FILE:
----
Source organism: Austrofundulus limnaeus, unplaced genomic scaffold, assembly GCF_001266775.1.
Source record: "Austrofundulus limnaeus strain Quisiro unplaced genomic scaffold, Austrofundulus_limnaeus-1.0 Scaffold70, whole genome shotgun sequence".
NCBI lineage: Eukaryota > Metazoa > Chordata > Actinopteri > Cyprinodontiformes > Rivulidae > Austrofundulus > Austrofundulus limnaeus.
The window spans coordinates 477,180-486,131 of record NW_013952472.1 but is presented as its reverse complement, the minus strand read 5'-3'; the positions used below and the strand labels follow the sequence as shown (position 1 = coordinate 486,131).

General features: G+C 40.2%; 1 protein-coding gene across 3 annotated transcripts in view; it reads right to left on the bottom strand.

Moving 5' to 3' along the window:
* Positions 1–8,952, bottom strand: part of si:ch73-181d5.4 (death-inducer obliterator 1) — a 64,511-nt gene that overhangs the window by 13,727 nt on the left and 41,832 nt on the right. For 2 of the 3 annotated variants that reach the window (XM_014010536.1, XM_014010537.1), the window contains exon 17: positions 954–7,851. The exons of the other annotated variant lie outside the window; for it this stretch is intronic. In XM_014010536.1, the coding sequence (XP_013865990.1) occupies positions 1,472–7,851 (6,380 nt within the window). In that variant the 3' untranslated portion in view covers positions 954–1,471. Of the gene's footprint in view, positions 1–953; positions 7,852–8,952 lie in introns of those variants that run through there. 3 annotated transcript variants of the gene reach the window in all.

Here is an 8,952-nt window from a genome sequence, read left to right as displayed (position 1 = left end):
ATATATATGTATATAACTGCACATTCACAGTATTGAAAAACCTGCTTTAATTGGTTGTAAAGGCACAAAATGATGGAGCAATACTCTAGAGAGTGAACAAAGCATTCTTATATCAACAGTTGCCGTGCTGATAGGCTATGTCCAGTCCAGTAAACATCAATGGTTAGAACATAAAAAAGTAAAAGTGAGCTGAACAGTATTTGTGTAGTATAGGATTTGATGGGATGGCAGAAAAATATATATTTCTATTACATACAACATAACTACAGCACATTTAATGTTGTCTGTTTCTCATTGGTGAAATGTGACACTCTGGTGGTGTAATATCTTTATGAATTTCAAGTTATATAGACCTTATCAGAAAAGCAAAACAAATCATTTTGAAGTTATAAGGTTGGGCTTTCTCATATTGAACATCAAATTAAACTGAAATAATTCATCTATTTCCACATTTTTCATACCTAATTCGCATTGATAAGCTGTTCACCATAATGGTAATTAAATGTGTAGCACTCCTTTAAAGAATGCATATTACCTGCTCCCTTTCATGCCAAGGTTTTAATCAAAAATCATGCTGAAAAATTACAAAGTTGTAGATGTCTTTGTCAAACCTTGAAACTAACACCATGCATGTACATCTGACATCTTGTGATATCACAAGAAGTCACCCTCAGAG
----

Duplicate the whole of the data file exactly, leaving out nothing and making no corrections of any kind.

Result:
Source organism: Austrofundulus limnaeus, unplaced genomic scaffold, assembly GCF_001266775.1.
Source record: "Austrofundulus limnaeus strain Quisiro unplaced genomic scaffold, Austrofundulus_limnaeus-1.0 Scaffold70, whole genome shotgun sequence".
NCBI lineage: Eukaryota > Metazoa > Chordata > Actinopteri > Cyprinodontiformes > Rivulidae > Austrofundulus > Austrofundulus limnaeus.
The window spans coordinates 477,180-486,131 of record NW_013952472.1 but is presented as its reverse complement, the minus strand read 5'-3'; the positions used below and the strand labels follow the sequence as shown (position 1 = coordinate 486,131).

General features: G+C 40.2%; 1 protein-coding gene across 3 annotated transcripts in view; it reads right to left on the bottom strand.

Moving 5' to 3' along the window:
* Positions 1–8,952, bottom strand: part of si:ch73-181d5.4 (death-inducer obliterator 1) — a 64,511-nt gene that overhangs the window by 13,727 nt on the left and 41,832 nt on the right. For 2 of the 3 annotated variants that reach the window (XM_014010536.1, XM_014010537.1), the window contains exon 17: positions 954–7,851. The exons of the other annotated variant lie outside the window; for it this stretch is intronic. In XM_014010536.1, the coding sequence (XP_013865990.1) occupies positions 1,472–7,851 (6,380 nt within the window). In that variant the 3' untranslated portion in view covers positions 954–1,471. Of the gene's footprint in view, positions 1–953; positions 7,852–8,952 lie in introns of those variants that run through there. 3 annotated transcript variants of the gene reach the window in all.

Here is an 8,952-nt window from a genome sequence, read left to right as displayed (position 1 = left end):
ATATATATGTATATAACTGCACATTCACAGTATTGAAAAACCTGCTTTAATTGGTTGTAAAGGCACAAAATGATGGAGCAATACTCTAGAGAGTGAACAAAGCATTCTTATATCAACAGTTGCCGTGCTGATAGGCTATGTCCAGTCCAGTAAACATCAATGGTTAGAACATAAAAAAGTAAAAGTGAGCTGAACAGTATTTGTGTAGTATAGGATTTGATGGGATGGCAGAAAAATATATATTTCTATTACATACAACATAACTACAGCACATTTAATGTTGTCTGTTTCTCATTGGTGAAATGTGACACTCTGGTGGTGTAATATCTTTATGAATTTCAAGTTATATAGACCTTATCAGAAAAGCAAAACAAATCATTTTGAAGTTATAAGGTTGGGCTTTCTCATATTGAACATCAAATTAAACTGAAATAATTCATCTATTTCCACATTTTTCATACCTAATTCGCATTGATAAGCTGTTCACCATAATGGTAATTAAATGTGTAGCACTCCTTTAAAGAATGCATATTACCTGCTCCCTTTCATGCCAAGGTTTTAATCAAAAATCATGCTGAAAAATTACAAAGTTGTAGATGTCTTTGTCAAACCTTGAAACTAACACCATGCATGTACATCTGACATCTTGTGATATCACAAGAAGTCACCCTCAGAG